The term fluorescence is derived from the name of a rock.
It is often the case that a physical phenomenon is observed well before it is named. For fluorescence this gap was almost 300 years. Anomalous colors of natural substances under different illuminations were noted as early as 1565. The red emission of chlorophyll extracts upon illumination by shorter wavelengths was noted by Sir David Brewster in 1833. It was left to Sir George Stokes (1819 – 1903), a mathematics professor at the University of Cambridge, to give the effect its name. In the early 1850’s Stokes noted the color shifting effects in the mineral fluorspar and investigated in greater detail. A key experiment was using a prism to isolate ultraviolet light and observe blue emission. He was first inclined to call this ‘dispersive reflection’, implying a reflection to a different wavelength. He wrote:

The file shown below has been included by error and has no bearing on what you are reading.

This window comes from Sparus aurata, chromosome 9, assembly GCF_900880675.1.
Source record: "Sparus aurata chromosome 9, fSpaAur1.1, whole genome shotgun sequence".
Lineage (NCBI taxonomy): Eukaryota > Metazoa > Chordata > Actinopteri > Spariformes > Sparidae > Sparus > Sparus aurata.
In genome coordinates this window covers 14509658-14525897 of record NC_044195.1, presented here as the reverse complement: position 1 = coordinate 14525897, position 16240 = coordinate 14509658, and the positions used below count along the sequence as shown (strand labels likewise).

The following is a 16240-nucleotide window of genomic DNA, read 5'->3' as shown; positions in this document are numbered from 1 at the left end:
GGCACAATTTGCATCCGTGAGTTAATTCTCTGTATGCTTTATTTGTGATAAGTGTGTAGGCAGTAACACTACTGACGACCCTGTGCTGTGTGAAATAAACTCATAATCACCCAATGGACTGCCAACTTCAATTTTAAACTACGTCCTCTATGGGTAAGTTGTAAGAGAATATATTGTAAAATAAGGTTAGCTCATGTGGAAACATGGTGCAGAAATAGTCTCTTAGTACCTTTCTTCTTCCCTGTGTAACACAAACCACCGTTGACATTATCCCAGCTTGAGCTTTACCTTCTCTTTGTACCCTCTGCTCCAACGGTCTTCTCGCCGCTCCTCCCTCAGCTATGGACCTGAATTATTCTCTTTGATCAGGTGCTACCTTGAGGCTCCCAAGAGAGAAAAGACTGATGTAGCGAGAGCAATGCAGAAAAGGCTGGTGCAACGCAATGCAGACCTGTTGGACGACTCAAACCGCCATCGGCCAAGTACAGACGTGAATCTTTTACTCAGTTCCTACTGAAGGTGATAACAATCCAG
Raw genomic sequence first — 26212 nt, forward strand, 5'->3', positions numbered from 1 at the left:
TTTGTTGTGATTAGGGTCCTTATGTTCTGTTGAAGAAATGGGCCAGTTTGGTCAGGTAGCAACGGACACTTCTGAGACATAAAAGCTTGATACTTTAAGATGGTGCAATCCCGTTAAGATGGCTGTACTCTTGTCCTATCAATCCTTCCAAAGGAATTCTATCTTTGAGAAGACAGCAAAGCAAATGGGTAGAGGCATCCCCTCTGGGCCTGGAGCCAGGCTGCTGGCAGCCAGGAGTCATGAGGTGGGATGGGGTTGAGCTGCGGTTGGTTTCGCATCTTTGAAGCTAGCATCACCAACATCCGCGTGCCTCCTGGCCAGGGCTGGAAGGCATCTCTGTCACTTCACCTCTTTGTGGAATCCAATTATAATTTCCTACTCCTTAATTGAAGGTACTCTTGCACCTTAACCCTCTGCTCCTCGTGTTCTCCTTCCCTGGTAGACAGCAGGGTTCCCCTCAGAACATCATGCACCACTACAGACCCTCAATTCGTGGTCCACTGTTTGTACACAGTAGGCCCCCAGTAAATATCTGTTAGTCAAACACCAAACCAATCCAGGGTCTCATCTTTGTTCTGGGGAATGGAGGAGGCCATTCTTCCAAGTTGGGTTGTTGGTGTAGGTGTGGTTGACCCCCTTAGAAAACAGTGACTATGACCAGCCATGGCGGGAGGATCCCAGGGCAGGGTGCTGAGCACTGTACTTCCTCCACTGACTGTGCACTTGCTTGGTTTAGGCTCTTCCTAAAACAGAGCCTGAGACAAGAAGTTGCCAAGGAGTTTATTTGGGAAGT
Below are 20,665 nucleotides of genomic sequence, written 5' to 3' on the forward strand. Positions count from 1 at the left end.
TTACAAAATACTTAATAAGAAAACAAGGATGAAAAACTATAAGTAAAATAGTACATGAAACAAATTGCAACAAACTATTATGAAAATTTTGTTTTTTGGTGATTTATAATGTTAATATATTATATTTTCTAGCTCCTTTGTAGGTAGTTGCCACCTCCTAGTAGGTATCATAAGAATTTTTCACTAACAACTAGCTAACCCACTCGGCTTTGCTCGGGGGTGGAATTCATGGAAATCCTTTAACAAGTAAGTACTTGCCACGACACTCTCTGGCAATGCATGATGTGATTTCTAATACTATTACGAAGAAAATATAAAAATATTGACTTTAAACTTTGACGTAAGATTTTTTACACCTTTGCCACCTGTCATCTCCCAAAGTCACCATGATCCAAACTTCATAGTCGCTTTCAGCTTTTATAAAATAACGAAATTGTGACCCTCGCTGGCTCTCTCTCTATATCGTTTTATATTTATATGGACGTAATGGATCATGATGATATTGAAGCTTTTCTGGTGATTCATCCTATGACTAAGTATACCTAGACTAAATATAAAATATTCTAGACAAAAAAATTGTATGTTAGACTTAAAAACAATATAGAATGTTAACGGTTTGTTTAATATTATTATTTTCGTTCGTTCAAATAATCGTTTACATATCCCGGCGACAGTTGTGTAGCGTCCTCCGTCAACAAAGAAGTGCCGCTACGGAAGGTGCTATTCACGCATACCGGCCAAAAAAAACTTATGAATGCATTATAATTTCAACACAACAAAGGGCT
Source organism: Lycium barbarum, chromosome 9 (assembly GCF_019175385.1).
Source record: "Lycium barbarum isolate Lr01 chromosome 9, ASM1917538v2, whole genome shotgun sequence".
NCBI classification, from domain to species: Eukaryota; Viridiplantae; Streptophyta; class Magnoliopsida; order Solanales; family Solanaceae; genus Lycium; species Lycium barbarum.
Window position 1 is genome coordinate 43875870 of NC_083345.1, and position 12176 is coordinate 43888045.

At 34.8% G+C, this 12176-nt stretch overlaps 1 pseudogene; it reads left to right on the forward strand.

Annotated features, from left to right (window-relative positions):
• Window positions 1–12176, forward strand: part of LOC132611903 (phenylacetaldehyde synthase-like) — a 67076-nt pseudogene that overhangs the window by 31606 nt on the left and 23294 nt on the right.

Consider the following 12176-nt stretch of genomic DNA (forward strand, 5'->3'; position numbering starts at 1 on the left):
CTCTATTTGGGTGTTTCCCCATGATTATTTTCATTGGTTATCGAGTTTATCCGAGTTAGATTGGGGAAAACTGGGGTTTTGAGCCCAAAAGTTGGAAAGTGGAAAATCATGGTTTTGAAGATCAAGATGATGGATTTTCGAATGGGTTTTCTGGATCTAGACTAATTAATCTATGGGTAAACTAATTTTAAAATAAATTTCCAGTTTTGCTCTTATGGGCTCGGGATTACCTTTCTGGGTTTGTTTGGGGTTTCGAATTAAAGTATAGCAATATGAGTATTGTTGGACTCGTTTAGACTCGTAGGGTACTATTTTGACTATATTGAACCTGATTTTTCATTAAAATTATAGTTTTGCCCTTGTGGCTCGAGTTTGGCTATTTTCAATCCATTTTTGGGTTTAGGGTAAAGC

“I confess that I do not like this term. I am almost inclined to coin a word, and call the appearance fluorescence, from fluor-spar, as the analogous term opalescence is derived from the name of a mineral.”
The name ‘fluorspar’ is itself derived from the Latin ‘fluo’, for flow, and ‘spar’, a term referring to non-metallic minerals. Fluorspar was given this name because it melts easily.
The offset between the peak excitation wavelength and the peak emission wavelength is called the ‘Stokes shift’ in honor of its discoverer, George G. Stokes.
(Click image for larger view)
Images of fluorite under white light (left) and fluorescing. Used under Creative Commons License.
Attribution: Rob Lavinsky, iRocks.com – CC-BY-SA-3.0